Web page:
When the sun is high in the sky and the wind feels like a blow dryer on your face, there’s nothing like the blessed cool blue of your private pool. If you’ve only just recently become a pool owner, you may be weighing your options: should you hire someone to juggle your pool chores or can you do this one yourself? Taking care of a pool isn’t hard, provided you’ve got a checklist to follow (just so you don’t miss a step).
Your Pool Maintenance Attack Plan
Most pools don’t require a lot of care, but if you don’t keep up with a regular maintenance schedule those tiny jobs can easily snowball into a giant one — or a big pile of broken pool equipment. Neither one is an awesome future prospect.
Instead of a looming disaster, you can look forward to plenty of happy years floating without a care in the world while drinking pink lemonade on your unicorn raft with a simple checklist that looks like this:
Scoop out floating debris. Grab that long-handled glorified fish net and scoop out anything that’s floating in your pool without authorization. That may include leaves, tree bark, insects or your neighbor’s menacing little YorkiPoo.
Check water level. Pool water isn’t special, it evaporates in the heat just like other water. If it’s been raining a lot your water level might be too high for your equipment to run properly. Either way, a quick visual can help you tell if the water’s in the right place. Adjust as needed.
Clean out the basket. You can’t just sweep all the pool debris into the basket and hope no one notices. When the basket is full, your water circulation is limited, just like when a filter is dirty. So, grab it, shake it out, spray it clean, stick it back in. Bada-boom, bada-bing.
Vacuum the pool bottom. Remember that debris you were supposed to scoop out most every day (and may have neglected a bit)? Well, you get one more chance at it today. Pick one day a week to really clean your pool with the pool vacuum. It’ll help prevent staining and keep your water cleaner.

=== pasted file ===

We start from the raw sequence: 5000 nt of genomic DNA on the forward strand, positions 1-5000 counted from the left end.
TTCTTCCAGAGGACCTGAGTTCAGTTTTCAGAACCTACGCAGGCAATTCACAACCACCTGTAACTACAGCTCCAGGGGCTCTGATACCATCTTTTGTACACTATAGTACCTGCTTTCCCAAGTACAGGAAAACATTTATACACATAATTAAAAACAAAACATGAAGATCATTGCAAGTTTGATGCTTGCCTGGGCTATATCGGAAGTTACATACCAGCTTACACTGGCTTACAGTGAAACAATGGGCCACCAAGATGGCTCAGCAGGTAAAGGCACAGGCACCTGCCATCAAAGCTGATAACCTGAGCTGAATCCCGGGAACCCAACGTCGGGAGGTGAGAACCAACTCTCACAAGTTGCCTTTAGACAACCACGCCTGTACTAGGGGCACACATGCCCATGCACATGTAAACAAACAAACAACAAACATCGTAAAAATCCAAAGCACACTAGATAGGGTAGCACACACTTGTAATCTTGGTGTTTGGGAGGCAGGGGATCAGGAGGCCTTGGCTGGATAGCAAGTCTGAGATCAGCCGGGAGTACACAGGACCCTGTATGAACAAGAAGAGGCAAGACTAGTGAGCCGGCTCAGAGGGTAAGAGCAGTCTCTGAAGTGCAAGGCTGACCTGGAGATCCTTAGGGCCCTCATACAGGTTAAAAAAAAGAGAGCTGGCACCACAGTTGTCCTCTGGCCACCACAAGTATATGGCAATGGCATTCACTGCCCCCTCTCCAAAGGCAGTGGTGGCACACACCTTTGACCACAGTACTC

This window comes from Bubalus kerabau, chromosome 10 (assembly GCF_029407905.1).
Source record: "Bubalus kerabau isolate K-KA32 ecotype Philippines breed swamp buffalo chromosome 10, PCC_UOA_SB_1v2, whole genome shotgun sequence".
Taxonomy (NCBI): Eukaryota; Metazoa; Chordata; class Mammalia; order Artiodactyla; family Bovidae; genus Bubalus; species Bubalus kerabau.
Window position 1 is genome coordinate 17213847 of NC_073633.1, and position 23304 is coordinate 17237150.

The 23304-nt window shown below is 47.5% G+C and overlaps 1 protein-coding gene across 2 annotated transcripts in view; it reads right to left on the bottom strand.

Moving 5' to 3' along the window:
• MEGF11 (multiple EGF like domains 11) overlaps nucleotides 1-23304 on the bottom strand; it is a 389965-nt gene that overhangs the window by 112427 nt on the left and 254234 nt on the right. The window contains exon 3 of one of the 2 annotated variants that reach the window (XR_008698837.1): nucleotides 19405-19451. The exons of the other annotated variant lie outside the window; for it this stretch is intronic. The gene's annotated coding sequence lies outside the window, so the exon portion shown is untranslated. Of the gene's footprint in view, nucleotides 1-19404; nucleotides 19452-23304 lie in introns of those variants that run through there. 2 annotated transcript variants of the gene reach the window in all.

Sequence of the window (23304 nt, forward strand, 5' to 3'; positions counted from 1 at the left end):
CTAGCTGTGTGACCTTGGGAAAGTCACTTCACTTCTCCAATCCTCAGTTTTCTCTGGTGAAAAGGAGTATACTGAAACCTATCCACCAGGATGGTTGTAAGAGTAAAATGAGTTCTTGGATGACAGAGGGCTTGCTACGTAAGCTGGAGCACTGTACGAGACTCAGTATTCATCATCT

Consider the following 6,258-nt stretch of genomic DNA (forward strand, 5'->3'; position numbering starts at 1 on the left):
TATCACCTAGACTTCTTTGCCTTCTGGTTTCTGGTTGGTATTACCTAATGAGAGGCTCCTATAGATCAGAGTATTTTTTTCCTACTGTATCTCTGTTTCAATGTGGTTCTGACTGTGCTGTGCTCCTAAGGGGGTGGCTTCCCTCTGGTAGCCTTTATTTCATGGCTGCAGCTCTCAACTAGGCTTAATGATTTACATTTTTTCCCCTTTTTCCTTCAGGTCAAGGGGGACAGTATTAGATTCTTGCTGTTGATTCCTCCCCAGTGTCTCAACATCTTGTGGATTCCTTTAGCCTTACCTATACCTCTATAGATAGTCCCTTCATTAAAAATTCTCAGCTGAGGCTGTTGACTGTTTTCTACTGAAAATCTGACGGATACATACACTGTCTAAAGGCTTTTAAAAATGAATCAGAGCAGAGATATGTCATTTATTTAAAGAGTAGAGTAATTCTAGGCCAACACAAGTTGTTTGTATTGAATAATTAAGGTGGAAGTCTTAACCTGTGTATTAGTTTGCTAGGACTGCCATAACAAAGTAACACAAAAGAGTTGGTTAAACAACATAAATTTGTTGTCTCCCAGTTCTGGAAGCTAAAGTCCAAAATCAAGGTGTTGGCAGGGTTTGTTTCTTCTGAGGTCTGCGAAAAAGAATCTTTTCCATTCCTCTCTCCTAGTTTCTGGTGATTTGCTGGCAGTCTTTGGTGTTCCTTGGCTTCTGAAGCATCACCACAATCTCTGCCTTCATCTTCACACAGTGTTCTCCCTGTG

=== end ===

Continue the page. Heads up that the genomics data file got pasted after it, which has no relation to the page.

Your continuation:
Swab the deck. The grime and dirt on your pool deck isn’t magic dust that just stays on land. Oh no, it’ll end up in your pool, in your pool filter and in your fruity drinks if it’s just left to its own devices. Keep your deck clean!
Check pool chemistries. Your pool is a complicated stew of H, O and lots of impurities. Some of these are not awesome for you and your health, others are just really not great for your equipment. Regular chemistries can tell you the situation when it comes to pH, total chlorine, alkalinity, calcium and cyanuric acid. Don’t forget to figure in the saturation index (or grab an app that can do it for you).
Shock the pool. Just like Peter Gabriel had to Shock the Monkey, you need to shock your pool water on the regular. Since it’s not an actual free-flowing water source like a stream or even a lake, it’s easy for algae, bacteria and other microscopic critters to grow. Raising the chlorine level to 5 or 10 ppm will kill off what ails you. A DPD test kit can help detect levels of combined chlorine — you can break it up by shocking the water to a level 10 times the tested level when combined chlorine exceeds 0.3 ppm.
Look for tears in the liner. A torn liner is not a great time for a pool owner. You’ll be leaking water if you don’t fix it up straight away. Vinyl pools can be a great option for many homeowners, but they come with a hidden cost — the effort it takes to patch them and keep ahead of any holes that may appear.
Clean your filter. This may need to be done more often than once a month, but cleaning that pool filter is everything. When your pressure gauge is 5 to 10 psi higher than normal, it’s time to improve the water flow by getting all the debris out of the filter. How you clean it will depend on the type of filter you have.
Clean the pump room. Your pump room is where all the real action takes place. Whether it’s part of a pool house, a kitchy cabana or under a plain little cover, keep it clean and free of debris in case you have to take the pump or other equipment apart in a hurry.
Clean your skimmer. Using a scrubbing sponge and soap, clean the scum and dirt out of the skimmer’s throat and well. Keeping the skimmer sparkling clean means your pool’s water line will stay cleaner, too.
Check all pump seals and safety equipment. Your pump, filter and safety equipment like ladders and railings all need to be in good working order all the time. Check each item, tightening bolts or replacing parts when wear begins to show. While you’re at it, make sure your pool gate latches properly to avoid potential future issues.
Would You Rather Be Using the Pool or Cleaning It?
Some people are cleaners and some people are floating around in the pool-ers. If you’ve tried to keep up with pool maintenance and simply can’t, or just don’t want to use your limited leisure time scooping dead bugs out of your glistening waters, stop by for a visit with your HomeKeepr community. Your Realtor knows a pool guy — and he’s awesome! All you have to do is let him know you need a hand.
By David Weinstein